Twitch TV 780x440

Wikimedia Creative Commons


Twitch Kept Its Game Face During September’s Biggest M & A

Amazon picks up a niche market with the acquisition of Twitch’s video game broadcasting platform.

Middle market deal making may have slowed in September, but the M&A chart topper for the month was Amazon, which scooped up video gameplay broadcasting platform Twitch Interactive Inc. for  a cool $970 million.

Why would the e-commerce giant be seeking a stake in such an esoteric market? Apparently there’s more than just an isolated trend brewing among gamers who not only enjoy playing, but also enjoy watching others play. And Amazon’s on to them through middle market firm Twitch.

The San Francisco startup launched TwitchTV back in 2011 as a competitive video gaming broadcast network for the e-sports community. The platform quickly tapped a market that had already whipped up a Gagnam Style-like frenzy in Korea. The difference is that thrill of watching gamers play didn’t wear off. In addition to commanding 30% of television time globally, the 2.4 billion hours of these videos were eyeballed across the web and TV last year. No wonder then, that in just three years, Twitch grew to draw 60 million viewers per month, according to the company and ranks as the 4th largest website in terms of peak internet traffic in the U.S. according to the Wall Street Journal.

Part of the reason is that Amazon’s got it’s eye on this growing market, particularly because Twitch offers the promise of an entree into Asia, where China and Korea hold the #1 and #3 markets for Internet viewing of e-sports. Part of it may have been because Google was originally in talks with Twitch to acquire the startup as a complementary asset to its YouTube platform.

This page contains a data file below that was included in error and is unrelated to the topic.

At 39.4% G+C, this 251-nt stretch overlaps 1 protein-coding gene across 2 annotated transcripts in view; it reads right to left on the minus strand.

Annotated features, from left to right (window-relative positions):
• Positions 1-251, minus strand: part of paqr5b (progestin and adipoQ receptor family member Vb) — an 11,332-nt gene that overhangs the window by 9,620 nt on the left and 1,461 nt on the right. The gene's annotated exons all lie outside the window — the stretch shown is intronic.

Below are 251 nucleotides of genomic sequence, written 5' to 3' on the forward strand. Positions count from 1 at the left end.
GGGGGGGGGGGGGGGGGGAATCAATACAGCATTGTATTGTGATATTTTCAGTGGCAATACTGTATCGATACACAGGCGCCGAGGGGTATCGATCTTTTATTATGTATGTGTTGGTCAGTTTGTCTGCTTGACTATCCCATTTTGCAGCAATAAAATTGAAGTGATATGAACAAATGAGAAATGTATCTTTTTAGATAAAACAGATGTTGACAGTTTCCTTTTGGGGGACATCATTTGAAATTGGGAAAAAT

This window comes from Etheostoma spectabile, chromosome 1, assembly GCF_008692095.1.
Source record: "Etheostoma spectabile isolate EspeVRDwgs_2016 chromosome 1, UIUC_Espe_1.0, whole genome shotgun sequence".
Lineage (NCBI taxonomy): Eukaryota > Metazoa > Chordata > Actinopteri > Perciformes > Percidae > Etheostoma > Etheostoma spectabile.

Though the move has been counted by some as a plus for Amazon (and a minus for Google) it has others worried that the mid-market company’s sell out will leave gamers wanting.

As Cameron Faulkner noted in an Op/Ed for TechRadar, Amazon could infiltrate the “counterculture” vibe of the Twitch community. “It opens the door for a lot more ads, a lot more user information going to Amazon and perhaps even an adulteration of the very things that make Twitch wonderful for so many people,” Faulkner writes, “It’s not out of the realm of possibility for Amazon to, one day, start inserting direct links on Twitch to buy things on”

Mostly though, Faulkner cautions that giants like Apple and Google wouldn’t exist if they’d gotten swallowed up by corporations when they were still SMBs.

Leave a Reply

Your email address will not be published. Required fields are marked *

You may use these HTML tags and attributes: <a href="" title=""> <abbr title=""> <acronym title=""> <b> <blockquote cite=""> <cite> <code> <del datetime=""> <em> <i> <q cite=""> <strike> <strong>